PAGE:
Self-belief and having a cracking-value proposition are fundamental to entrepreneurship; combined with the ability to build an effective scalable commercial model is the key to survival, says Pillay.

However, when supporting factors within the ecosystem happen to be biased, female entrepreneurs are more likely to internalise them and eventually succumb to the same.

“In our analysis, we saw a striking trend among women who felt pressured by family members to get married or to focus on domestic responsibilities. These gender roles are ingrained in the country’s culture and strongly correlated to women’s perception of failure. Our study demonstrated that 35.25 per cent of respondents believed that the fear of failure created an additional burden,” says Talasila.

Now, the question arises that with so many stumbling blocks at every step, what should women entrepreneurs do in order to consolidate their position under the sun?

Experts are of the opinion that Indian women deciding to take the less-trodden path of entrepreneurship   must take certain affirmative steps in order to not only survive but also gradually consolidate their position. Better awareness of existing government schemes specifically designed to help women entrepreneurs progress; becoming a part of the national dialogue on entrepreneurship and, in particular, on women entrepreneurs.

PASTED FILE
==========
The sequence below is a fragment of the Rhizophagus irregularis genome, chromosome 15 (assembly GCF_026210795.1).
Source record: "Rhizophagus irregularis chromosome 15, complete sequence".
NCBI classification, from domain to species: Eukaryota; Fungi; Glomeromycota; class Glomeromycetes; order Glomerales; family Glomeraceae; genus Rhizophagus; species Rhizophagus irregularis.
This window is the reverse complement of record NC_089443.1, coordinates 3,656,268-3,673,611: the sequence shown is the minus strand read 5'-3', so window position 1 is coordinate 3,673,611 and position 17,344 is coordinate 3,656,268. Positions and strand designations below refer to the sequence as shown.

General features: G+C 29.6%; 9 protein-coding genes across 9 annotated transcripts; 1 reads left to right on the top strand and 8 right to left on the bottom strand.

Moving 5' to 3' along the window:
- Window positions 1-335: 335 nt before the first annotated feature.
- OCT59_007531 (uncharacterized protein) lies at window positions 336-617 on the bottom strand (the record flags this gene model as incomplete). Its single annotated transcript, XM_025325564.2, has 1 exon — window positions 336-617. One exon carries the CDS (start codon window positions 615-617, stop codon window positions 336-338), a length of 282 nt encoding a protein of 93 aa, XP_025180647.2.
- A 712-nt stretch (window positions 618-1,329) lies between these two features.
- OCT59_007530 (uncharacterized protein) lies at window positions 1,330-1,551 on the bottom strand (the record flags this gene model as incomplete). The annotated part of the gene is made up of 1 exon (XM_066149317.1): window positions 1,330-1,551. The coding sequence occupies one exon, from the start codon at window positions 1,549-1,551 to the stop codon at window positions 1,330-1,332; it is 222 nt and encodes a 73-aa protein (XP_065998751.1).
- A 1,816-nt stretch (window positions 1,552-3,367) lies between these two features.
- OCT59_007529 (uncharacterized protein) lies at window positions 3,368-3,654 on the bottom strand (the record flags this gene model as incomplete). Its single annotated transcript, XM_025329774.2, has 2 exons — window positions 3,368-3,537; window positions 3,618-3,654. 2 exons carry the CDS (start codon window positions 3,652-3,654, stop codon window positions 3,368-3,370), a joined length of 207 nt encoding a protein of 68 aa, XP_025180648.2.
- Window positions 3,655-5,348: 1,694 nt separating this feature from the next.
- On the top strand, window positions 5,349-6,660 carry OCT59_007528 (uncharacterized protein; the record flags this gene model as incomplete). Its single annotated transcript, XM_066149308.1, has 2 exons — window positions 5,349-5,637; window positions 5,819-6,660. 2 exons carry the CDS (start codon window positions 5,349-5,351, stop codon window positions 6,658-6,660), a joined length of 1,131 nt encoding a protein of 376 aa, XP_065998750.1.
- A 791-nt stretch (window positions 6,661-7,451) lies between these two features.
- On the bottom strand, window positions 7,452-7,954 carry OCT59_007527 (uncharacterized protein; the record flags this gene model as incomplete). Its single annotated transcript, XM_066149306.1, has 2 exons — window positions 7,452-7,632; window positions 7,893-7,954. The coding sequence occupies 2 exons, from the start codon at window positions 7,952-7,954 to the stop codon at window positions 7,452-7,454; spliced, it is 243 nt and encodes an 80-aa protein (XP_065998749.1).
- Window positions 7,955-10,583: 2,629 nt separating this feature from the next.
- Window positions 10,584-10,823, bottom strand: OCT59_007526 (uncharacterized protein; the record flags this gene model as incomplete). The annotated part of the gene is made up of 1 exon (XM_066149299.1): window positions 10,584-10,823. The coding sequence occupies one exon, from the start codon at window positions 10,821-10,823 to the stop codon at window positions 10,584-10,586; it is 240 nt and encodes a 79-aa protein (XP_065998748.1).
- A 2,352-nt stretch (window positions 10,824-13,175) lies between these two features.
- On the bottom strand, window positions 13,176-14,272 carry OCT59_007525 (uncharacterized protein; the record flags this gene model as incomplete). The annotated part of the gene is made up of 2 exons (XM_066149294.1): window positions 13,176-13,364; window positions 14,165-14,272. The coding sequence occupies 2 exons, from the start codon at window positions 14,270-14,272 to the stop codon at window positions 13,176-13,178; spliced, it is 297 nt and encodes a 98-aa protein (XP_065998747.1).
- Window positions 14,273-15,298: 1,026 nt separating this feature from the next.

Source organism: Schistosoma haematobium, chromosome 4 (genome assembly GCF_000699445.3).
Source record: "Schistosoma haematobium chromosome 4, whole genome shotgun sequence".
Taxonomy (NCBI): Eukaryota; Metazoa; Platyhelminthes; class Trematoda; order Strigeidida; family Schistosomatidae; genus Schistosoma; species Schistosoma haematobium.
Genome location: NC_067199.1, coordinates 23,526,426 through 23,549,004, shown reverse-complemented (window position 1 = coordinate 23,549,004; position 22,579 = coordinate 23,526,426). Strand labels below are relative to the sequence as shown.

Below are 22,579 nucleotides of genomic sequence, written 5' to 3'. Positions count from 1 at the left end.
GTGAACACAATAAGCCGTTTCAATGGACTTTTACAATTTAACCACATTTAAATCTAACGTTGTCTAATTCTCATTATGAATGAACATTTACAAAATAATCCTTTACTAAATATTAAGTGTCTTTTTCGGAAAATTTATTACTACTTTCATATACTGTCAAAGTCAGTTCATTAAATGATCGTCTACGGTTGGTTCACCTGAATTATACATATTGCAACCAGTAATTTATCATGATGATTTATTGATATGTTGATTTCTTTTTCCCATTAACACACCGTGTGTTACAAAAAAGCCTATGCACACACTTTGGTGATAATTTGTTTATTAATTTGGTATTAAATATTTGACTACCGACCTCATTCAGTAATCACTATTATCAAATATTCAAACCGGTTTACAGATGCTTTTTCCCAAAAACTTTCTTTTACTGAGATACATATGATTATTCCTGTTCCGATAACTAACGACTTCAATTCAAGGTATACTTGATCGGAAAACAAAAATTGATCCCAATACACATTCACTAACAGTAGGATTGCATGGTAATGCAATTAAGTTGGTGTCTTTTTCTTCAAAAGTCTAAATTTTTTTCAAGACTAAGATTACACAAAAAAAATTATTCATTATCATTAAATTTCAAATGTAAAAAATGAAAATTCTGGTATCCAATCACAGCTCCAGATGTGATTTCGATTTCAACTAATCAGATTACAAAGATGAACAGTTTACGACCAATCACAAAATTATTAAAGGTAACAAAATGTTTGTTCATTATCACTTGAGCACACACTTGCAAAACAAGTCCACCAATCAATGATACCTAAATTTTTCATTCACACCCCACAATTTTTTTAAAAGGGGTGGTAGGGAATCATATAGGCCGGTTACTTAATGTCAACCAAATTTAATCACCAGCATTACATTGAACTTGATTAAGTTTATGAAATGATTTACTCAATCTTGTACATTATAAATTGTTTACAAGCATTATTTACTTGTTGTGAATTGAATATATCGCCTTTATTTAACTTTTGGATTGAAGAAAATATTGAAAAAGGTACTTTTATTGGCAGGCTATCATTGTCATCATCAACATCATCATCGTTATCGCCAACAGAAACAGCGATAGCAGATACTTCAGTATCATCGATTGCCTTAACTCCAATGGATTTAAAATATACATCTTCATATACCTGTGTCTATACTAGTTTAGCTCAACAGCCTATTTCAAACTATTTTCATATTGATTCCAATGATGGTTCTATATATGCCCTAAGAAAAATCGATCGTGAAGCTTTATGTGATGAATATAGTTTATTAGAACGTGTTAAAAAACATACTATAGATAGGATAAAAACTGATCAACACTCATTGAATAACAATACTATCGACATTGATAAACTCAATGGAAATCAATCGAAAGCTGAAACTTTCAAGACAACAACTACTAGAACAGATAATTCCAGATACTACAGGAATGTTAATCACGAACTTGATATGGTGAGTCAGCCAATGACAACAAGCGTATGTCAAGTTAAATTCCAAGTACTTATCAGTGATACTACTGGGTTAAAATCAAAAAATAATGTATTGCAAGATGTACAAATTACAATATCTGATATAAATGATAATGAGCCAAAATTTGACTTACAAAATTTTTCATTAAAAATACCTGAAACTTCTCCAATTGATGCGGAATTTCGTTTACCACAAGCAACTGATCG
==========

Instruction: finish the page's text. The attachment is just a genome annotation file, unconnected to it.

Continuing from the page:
“By way of this, women can become more proactive partners in the decision-making process —the basis for policy framing. This would result in formulating more relevant policies, find a good co-founder with complementary skill sets, build or become part of a peer network that provides mentoring opportunities and also acts as a support system and work on core finance and technology skills,” says Talasila.

Becoming an entrepreneur is not the end of the journey, rather just the beginning. 

Good leadership and strong entrepreneurship are based on fundamental tenets, which must have no scope for gender biases to creep in. Women should rise above pre-conceived notions and expectations, standing tall and confident.

Despite so many difficulties, what is worth noting is that the zeal to lead businesses has become more prominent among women in the recent times. The number of success stories have also shot up by leaps and bounds